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Monroe, OK Natural Disasters and Weather Extremes

 
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The chance of earthquake damage in Monroe is lower than Oklahoma average and is much lower than the national average. The risk of tornado damage in Monroe is much lower than Oklahoma average and is higher than the national average.

Topics:Earthquake IndexVolcano IndexTornado IndexOther Weather Extremes EventsVolcanos NearbyHistorical Earthquake EventsHistorical Tornado Events

Earthquake Index, #572

Monroe, OK
0.03
Oklahoma
0.31
U.S.
1.81

The earthquake index value is calculated based on historical earthquake events data using USA.com algorithms. It is an indicator of the earthquake level in a region. A higher earthquake index value means a higher chance of an earthquake.

Volcano Index, #1

Monroe, OK
0.0000
Oklahoma
0.0000
U.S.
0.0023

The volcano index value is calculated based on the currently known volcanoes using USA.com algorithms. It is an indicator of the possibility of a region being affected by a possible volcano eruption. A higher volcano index value means a higher chance of being affected.

Tornado Index, #739

Monroe, OK
195.10
Oklahoma
363.83
U.S.
136.45

The tornado index value is calculated based on historical tornado events data using USA.com algorithms. It is an indicator of the tornado level in a region. A higher tornado index value means a higher chance of tornado events.

Other Weather Extremes Events

A total of 4,000 other weather extremes events within 50 miles of Monroe, OK were recorded from 1950 to 2010. The following is a break down of these events:

TypeCountTypeCountTypeCountTypeCountTypeCount
Avalanche:0Blizzard:0Cold:4Dense Fog:0Drought:4
Dust Storm:0Flood:367Hail:1,901Heat:6Heavy Snow:8
High Surf:0Hurricane:0Ice Storm:12Landslide:0Strong Wind:7
Thunderstorm Winds:1,584Tropical Storm:2Wildfire:1Winter Storm:17Winter Weather:19
Other:68 

Volcanos Nearby

No volcano is found in or near Monroe, OK.

Historical Earthquake Events

A total of 1 historical earthquake event that had a recorded magnitude of 3.5 or above found in or near Monroe, OK.

Distance (miles)DateMagnitudeDepth (km)LatitudeLongitude
32.11977-06-024.31034.61-94.19

Historical Tornado Events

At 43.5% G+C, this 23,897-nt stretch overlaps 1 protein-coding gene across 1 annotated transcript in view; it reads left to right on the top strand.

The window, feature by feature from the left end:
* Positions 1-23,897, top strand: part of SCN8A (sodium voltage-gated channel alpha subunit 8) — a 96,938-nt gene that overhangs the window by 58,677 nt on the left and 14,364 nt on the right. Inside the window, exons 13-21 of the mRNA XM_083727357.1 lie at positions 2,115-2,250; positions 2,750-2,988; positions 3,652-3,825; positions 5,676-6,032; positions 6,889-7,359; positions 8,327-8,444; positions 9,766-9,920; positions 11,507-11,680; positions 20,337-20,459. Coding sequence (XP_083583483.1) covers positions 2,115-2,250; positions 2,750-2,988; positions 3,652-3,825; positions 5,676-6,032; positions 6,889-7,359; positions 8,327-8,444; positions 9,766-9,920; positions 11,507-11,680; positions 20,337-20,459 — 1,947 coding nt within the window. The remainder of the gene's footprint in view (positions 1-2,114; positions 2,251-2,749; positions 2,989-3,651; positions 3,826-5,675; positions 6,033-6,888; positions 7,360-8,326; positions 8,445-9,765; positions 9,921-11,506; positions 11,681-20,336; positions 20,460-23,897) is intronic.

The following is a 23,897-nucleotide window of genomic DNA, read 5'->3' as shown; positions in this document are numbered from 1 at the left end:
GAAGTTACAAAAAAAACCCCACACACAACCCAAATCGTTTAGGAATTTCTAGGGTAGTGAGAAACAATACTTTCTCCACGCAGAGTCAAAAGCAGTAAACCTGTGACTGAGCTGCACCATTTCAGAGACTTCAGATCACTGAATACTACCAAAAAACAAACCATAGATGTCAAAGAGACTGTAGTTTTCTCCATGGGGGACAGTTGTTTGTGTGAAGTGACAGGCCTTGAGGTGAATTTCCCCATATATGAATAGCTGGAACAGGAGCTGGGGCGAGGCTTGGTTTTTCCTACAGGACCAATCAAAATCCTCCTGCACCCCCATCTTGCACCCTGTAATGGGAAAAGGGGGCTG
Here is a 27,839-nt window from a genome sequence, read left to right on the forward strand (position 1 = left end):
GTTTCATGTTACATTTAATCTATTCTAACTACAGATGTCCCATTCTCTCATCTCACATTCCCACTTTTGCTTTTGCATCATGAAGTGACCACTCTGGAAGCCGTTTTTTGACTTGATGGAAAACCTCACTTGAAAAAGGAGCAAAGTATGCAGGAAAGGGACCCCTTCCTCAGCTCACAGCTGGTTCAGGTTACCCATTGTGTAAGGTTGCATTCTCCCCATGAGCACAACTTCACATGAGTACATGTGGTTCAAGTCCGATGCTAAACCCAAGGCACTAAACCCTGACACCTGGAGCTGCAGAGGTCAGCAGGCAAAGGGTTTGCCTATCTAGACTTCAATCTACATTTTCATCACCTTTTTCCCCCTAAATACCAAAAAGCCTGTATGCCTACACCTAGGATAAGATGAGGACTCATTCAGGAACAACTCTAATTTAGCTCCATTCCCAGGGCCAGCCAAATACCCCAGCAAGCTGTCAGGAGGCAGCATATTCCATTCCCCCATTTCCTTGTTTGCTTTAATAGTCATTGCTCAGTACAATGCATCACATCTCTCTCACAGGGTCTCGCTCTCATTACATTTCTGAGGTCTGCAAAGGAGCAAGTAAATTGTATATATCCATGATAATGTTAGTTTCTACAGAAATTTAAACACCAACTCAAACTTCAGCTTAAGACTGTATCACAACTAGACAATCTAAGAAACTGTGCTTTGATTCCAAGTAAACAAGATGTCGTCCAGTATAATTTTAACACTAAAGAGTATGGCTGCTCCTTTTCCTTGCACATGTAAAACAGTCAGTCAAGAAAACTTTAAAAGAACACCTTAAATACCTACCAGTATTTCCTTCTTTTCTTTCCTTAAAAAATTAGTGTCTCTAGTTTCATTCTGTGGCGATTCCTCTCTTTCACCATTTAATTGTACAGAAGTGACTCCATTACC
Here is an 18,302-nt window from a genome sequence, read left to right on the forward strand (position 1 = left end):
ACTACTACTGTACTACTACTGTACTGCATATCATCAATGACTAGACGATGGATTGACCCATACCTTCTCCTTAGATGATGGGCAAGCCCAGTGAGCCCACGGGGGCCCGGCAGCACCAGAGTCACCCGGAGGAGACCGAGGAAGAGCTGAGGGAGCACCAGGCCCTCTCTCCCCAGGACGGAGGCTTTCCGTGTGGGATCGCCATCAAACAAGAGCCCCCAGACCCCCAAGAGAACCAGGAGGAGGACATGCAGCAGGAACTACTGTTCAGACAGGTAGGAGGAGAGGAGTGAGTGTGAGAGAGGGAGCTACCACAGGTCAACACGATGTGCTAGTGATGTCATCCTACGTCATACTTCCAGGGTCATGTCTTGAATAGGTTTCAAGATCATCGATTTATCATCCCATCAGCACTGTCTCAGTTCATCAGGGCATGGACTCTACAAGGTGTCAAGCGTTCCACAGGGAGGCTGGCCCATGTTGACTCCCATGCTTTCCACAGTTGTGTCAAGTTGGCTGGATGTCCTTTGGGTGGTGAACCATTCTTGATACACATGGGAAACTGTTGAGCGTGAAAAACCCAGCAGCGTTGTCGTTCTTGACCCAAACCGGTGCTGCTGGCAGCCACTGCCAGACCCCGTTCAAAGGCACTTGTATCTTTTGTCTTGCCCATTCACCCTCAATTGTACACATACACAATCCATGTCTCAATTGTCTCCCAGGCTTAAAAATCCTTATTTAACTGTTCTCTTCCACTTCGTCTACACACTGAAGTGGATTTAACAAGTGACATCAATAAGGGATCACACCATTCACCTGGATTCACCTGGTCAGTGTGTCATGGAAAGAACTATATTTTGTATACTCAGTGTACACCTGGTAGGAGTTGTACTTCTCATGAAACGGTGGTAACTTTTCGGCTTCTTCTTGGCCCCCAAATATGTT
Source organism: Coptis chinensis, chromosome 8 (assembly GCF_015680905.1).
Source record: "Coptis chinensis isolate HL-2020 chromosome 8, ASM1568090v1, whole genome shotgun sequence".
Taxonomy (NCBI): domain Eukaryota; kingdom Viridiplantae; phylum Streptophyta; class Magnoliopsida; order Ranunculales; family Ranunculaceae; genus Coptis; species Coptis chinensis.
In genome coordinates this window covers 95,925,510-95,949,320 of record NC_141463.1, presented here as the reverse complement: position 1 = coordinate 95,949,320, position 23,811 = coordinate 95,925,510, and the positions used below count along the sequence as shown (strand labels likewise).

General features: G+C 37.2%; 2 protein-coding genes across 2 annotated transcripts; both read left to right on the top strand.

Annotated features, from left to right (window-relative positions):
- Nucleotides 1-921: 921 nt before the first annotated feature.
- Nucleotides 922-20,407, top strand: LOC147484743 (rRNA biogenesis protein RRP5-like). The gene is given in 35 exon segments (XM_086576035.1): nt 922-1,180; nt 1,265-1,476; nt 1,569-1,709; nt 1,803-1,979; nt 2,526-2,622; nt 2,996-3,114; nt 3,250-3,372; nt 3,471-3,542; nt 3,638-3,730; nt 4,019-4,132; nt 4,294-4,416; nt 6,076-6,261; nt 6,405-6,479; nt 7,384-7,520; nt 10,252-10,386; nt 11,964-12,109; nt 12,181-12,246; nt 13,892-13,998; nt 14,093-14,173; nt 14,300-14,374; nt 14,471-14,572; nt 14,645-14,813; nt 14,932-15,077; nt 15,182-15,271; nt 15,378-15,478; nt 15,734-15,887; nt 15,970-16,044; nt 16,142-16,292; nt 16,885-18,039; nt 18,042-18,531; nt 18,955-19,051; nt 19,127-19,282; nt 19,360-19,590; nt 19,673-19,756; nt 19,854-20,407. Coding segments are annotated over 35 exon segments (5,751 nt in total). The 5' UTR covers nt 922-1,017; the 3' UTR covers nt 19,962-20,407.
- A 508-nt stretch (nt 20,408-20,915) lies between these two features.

A total of 80 historical tornado events that had recorded magnitude of 2 or above found in or near Monroe, OK.

Distance (miles)DateMagnitudeStart Lat/LogEnd Lat/LogLengthWidthFatalitiesInjuriesProperty DamageCrop DamageAffected County
1.21953-03-13235°00'N / 94°32'W003K0Le Flore
7.81968-04-19234°58'N / 94°39'W1.00 Mile100 Yards0125K0Le Flore
9.91958-06-25235°08'N / 94°32'W0.50 Mile200 Yards0125K0Le Flore
10.11980-04-07335°08'N / 94°33'W0.50 Mile127 Yards092.5M0Le Flore
10.81973-05-26234°57'N / 94°42'W1.50 Miles33 Yards0025K0Le Flore
12.32000-03-26234°51'N / 94°38'W34°49'N / 94°36'W4.00 Miles300 Yards001.2M0Le Flore
 Brief Description: A tornado touched down 1.5 miles northwest of Hodgen and moved southeast passing near the town of Hodgen before lifting 2 miles southeast of Hodgen. Three mobile homes were destroyed and as many as eight others were damaged. In addition, two broiler houses were destroyed, killing all the chickens inside. A few other agriculture structures were damaged and a few power lines were blown down.
14.51981-07-21235°12'N / 94°31'W0.50 Mile30 Yards0025K0Kiowa
14.91980-04-07235°08'N / 94°22'W35°08'N / 94°16'W5.40 Miles100 Yards08250K0Sebastian
16.91976-03-26535°12'N / 94°42'W35°15'N / 94°30'W11.90 Miles440 Yards2642.5M0Le Flore
17.21974-05-14234°50'N / 94°45'W1.00 Mile77 Yards0025K0Le Flore
19.11958-05-02235°16'N / 94°30'W0.30 Mile100 Yards0025K0Le Flore
20.11968-04-19435°12'N / 94°16'W2.00 Miles300 Yards142702.5M0Sebastian
20.41964-04-03234°53'N / 94°51'W003K0Le Flore
20.81951-07-15234°48'N / 94°48'W000K0Kingfisher
21.21961-05-05434°44'N / 95°02'W34°57'N / 94°39'W26.40 Miles400 Yards1658250K0Le Flore